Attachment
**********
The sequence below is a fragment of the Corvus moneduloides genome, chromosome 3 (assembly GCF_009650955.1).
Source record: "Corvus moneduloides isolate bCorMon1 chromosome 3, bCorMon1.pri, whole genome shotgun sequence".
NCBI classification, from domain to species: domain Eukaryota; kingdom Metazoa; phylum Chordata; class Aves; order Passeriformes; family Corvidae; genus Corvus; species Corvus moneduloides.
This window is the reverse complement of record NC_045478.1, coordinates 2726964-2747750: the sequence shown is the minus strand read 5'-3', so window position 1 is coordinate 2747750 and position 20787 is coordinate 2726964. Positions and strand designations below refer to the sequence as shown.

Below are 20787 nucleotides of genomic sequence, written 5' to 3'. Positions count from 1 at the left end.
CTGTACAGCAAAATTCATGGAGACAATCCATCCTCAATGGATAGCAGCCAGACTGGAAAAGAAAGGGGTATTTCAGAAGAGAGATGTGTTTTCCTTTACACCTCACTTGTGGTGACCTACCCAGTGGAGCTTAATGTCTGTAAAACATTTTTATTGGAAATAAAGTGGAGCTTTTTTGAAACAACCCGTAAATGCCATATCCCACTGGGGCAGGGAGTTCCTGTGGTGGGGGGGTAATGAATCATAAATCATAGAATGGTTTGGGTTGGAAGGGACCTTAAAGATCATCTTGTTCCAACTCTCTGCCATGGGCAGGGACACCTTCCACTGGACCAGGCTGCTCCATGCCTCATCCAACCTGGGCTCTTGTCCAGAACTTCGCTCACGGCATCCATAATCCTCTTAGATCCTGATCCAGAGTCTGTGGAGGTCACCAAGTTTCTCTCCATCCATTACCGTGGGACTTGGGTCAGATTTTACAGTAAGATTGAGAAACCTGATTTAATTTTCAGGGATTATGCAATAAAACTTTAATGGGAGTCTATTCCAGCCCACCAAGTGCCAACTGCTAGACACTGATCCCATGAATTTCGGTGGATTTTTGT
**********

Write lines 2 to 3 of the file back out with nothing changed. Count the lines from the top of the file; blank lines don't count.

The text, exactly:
Source record: "Corvus moneduloides isolate bCorMon1 chromosome 3, bCorMon1.pri, whole genome shotgun sequence".
NCBI classification, from domain to species: domain Eukaryota; kingdom Metazoa; phylum Chordata; class Aves; order Passeriformes; family Corvidae; genus Corvus; species Corvus moneduloides.